In 1989 the Montreal Protocol on Substances that Deplete the Ozone Layer entered into force. It has the objective of protecting the stratospheric ozone layer by phasing out the production of substances that contribute to ozone depletion. The Protocol covers over 200 individual substances with a high ozone.depleting potential, including chlorofluorocarbons (CFCs), halons, hydrochlorofluorocarbons (HCFCs), hydrobromofluorocarbons (HBFCs), carbon tetrachloride (CTC), methylbromide (MB), bromochloromethane (BCM) and trichloroethane (TCA), all of which are referred to as 'controlled substances'.
Within the European Union (EU), the use and trade controlled substances is regulated by EU regulation (EC) 1005/2009 (ODS Regulation). This regulation stipulates that each company producing, importing and/or exporting into the EU, feedstock user, process agent user and destruction facility must annually report their activities concerning controlled substances. The ODS Regulation also extends to 5 additional substances having an ozone-depleting potential (new substances) for producers, importers and exporters. These new substances are halon 1202, methylchloride (MC), ethylbromide (EB), trifluoroiodomethane (TFIM) and n-propyl bromide (n-PB).
2011 was the second reporting year under the recast ODS regulation, but the first for which the European Environment Agency (EEA) has taken over the collection, data storage and quality control, and analysis of the companies' reports as well as responsibility for the provision of support to the reporting companies. In total, 189 companies reported ODS activities while 104 companies reported they had no ODS activities in 2011. In some cases, companies had to submit more than one report type . these 189 companies submitted a total of 220 reports, a similar level to 2010.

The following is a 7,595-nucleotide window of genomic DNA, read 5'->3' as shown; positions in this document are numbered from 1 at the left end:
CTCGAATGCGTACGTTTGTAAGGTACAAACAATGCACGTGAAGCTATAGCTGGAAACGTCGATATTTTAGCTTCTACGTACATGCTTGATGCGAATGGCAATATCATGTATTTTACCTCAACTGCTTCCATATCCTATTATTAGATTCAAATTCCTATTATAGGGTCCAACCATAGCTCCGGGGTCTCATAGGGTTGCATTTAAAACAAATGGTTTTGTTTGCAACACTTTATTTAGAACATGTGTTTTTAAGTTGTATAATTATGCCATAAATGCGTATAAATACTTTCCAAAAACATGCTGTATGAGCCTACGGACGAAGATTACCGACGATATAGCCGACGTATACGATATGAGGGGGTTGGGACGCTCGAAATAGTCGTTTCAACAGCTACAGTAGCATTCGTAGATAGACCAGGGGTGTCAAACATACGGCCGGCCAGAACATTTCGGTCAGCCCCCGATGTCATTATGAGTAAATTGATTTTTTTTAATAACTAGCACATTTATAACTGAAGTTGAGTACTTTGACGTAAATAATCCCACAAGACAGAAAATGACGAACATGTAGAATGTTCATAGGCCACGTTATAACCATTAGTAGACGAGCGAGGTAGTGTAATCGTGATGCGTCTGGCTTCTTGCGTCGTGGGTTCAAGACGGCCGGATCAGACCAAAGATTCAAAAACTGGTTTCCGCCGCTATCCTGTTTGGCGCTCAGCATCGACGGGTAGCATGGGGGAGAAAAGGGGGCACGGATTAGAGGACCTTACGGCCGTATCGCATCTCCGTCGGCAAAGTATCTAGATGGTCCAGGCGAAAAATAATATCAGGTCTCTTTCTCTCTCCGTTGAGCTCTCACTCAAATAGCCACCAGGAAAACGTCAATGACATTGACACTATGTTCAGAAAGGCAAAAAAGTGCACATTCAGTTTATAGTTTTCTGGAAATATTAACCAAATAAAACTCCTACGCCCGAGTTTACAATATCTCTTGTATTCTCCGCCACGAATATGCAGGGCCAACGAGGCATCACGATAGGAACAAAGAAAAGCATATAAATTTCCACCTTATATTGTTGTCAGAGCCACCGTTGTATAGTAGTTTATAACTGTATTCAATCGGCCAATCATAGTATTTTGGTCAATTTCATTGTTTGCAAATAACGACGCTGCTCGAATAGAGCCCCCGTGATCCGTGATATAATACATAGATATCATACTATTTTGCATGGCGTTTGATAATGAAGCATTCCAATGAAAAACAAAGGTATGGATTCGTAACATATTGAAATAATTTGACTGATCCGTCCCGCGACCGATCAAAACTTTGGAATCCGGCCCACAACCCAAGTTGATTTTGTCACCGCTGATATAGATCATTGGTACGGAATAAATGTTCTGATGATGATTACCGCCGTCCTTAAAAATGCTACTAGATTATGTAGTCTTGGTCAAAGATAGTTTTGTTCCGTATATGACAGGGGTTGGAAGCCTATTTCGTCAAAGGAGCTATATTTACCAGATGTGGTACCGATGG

This report summarises the most recent data reported under the ODS regulation. Data submitted by companies are commercially confidential and for this reason, only aggregated data are provided in this executive summary for all substances, both virgin and non-virgin. Values are not provided where only three companies or fewer report information. Results are expressed in both metric tonnes and ozone depletion potential (ODP) (1) tonnes. Depending on the unit used, the observed trends can differ significantly.
Key findings Imports
In the period 2006.2011, the quantity of ODS controlled substances imported into the EU has declined (Figure ES.1), although imports in 2011 were 8.3 % higher than for the previous year when expressed in metric tonnes (5 % higher when expressed in ODP tonnes). The controlled substances imported in the largest quantities were HCFCs (3 956 metric tonnes), MB (fewer than 3 companies), CFCs (1 714 metric tonnes) and BCM (633 metric tonnes). Except for HCFCs, these imported substances are not produced in the European Union. The imported quantities were predominantly intended for feedstock use and re-export, e.g. for quarantine and pre.shipment (QPS).
Imports of controlled substances originated from a limited number of source countries (Figure ES.2): 98 % of the imported controlled substances come from China, the United States of America, Israel and India (expressed in metric tonnes).